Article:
Definition and background:
An art movement characterized by the deliberate departure from tradition and the use of innovative forms of expression that distinguish many styles in the arts and literature of the late nineteenth and early twentieth centuries. Modernism refers to this period's interest in: new types of paints and other materials expressing feelings, ideas, fantasies, and dreams instead of the visual world we otherwise see creating abstractions, rather than representing what is real a rejection of naturalistic color a use of choppy, clearly visible brushstrokes the acceptance of line, form, color, and process as valid subject matter by themselves a requirement that the audience take a more active role as interpreter. Each viewer must observe carefully, and get information about the artist's intentions and environment, before forming judgments about the work. Paul C?zanne (French, 1839-1906) is often called the "Father of Modernism." The modern period is generally thought to have been followed by the one we are in now ? most often called postmodern. Although some prefer to call it "late modern." Quote: "I have lived enough among painters and around studios to have had all the theories ? and how contradictory they are ? rammed down my throat. A man has to have a gizzard like an ostrich to digest all the brass-tacks and wire nails of modern art theories." D.H. Lawrence (1885-1930), British writer. Assorted Articles. "The history of modern art is also the history of the progressive loss of art's audience. Art has increasingly become the concern of the artist and the bafflement of the public." Henry Geldzahler (1935-1994), Belgian-born U.S. curator, art critic. reprinted In The New Art: A Critical Anthology, edited by Gregory Battcock (1966, revised 1973). See art critic, art history, and audience. "Trying to understand modern art is like trying to follow the plot in a bowl of alphabet soup." Anonymous Other resources concerned with Modernism: Decorativearts.com has a glossary of modern decorative arts terms. Also see avant-garde, isms and -ism, modern, moderne, new, new media, and postmodernism.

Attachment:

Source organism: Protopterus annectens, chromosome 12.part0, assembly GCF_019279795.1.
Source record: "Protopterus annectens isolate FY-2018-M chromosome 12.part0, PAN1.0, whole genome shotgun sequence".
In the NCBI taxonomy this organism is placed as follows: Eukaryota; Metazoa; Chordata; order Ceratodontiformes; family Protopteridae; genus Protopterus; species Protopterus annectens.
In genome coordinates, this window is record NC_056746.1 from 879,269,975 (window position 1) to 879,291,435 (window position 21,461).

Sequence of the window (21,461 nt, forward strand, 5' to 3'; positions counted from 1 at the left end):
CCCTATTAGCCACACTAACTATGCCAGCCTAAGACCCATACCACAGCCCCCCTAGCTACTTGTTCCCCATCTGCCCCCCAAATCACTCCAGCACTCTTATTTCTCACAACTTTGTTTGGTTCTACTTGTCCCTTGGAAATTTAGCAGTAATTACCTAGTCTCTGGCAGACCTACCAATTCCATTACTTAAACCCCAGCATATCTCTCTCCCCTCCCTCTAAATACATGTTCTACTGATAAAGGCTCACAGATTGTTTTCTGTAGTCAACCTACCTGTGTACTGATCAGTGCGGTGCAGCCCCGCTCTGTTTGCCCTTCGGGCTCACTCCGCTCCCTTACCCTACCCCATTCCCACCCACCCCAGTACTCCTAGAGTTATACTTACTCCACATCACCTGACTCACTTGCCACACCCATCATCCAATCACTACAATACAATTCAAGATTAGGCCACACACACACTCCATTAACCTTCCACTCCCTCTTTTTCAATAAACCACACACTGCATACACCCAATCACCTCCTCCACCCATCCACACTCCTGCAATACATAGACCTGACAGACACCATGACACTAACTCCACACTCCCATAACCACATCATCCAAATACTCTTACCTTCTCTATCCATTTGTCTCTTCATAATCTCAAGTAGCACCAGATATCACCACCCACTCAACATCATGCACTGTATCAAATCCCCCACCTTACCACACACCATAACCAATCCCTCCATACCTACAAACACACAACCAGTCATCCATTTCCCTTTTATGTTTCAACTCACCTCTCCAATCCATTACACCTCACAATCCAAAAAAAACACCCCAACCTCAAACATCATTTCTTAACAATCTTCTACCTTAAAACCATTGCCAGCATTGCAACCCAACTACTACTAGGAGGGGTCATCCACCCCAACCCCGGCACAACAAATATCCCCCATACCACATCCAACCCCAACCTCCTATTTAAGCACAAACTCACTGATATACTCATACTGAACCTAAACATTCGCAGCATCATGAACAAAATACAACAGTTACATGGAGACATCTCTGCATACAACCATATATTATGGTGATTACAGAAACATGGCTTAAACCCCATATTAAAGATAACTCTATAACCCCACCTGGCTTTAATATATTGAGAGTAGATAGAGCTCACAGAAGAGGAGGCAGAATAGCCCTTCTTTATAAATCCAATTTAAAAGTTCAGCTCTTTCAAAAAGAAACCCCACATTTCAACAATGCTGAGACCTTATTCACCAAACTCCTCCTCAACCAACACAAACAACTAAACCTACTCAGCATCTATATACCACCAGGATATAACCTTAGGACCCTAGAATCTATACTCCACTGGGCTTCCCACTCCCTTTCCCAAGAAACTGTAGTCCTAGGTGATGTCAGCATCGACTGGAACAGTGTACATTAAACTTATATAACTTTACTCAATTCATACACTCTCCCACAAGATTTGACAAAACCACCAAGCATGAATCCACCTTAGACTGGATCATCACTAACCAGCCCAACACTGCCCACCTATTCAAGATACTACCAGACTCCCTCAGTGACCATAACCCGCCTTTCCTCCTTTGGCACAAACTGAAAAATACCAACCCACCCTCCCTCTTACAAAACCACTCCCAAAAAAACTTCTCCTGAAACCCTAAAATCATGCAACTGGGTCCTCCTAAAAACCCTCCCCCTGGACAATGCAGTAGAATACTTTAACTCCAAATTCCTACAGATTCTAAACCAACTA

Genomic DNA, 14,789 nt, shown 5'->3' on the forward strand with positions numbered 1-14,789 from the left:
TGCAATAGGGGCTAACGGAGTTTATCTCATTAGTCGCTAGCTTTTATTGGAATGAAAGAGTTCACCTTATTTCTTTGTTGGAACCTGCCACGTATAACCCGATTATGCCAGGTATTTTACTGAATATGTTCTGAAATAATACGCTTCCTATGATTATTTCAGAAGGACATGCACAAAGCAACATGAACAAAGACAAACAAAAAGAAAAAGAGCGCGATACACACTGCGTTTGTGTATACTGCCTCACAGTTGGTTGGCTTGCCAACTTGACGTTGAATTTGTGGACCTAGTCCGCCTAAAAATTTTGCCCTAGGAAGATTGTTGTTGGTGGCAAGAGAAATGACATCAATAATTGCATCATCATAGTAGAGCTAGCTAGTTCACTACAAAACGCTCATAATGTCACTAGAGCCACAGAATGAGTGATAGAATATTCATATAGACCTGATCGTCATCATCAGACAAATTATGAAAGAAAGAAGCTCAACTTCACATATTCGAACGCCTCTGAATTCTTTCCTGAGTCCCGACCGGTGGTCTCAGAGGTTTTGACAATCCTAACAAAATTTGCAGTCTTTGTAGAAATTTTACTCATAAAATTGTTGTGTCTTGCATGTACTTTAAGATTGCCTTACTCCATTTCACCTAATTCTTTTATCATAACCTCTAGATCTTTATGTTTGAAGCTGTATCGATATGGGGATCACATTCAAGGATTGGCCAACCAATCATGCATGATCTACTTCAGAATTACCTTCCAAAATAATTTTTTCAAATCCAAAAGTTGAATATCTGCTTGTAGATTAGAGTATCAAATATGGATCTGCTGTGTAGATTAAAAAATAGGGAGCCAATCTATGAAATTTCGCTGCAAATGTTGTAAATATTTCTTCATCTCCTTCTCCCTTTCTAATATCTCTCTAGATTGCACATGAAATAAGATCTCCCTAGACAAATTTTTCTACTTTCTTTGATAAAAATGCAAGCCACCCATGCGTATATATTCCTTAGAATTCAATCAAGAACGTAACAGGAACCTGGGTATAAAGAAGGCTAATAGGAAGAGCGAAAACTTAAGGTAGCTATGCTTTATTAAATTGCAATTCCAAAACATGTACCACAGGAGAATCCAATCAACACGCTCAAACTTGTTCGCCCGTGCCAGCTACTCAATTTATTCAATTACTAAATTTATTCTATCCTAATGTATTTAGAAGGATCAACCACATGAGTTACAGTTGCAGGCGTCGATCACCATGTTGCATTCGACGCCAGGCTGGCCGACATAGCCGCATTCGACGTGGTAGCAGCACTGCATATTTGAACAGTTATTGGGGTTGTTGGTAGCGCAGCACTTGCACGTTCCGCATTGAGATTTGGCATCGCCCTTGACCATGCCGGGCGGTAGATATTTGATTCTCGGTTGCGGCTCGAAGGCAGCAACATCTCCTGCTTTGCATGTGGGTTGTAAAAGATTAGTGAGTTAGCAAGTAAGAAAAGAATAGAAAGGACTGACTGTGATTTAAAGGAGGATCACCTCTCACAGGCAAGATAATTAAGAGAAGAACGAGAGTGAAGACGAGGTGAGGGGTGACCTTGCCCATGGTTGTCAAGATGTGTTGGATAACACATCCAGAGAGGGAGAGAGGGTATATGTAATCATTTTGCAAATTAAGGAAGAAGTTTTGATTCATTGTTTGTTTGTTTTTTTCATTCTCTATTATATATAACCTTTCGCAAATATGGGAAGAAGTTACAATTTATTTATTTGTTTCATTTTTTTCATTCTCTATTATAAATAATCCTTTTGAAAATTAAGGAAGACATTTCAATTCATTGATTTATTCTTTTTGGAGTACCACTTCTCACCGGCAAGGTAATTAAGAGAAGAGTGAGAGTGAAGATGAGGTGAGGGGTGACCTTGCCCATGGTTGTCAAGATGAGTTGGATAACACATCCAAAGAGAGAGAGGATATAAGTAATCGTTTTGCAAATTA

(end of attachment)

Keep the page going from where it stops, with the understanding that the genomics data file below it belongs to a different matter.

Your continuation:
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Wikipedia - Glossary of Musical Terminology
Virginia Tech Multimedia Music Dictionary
ORB -- Medieval Music Glossary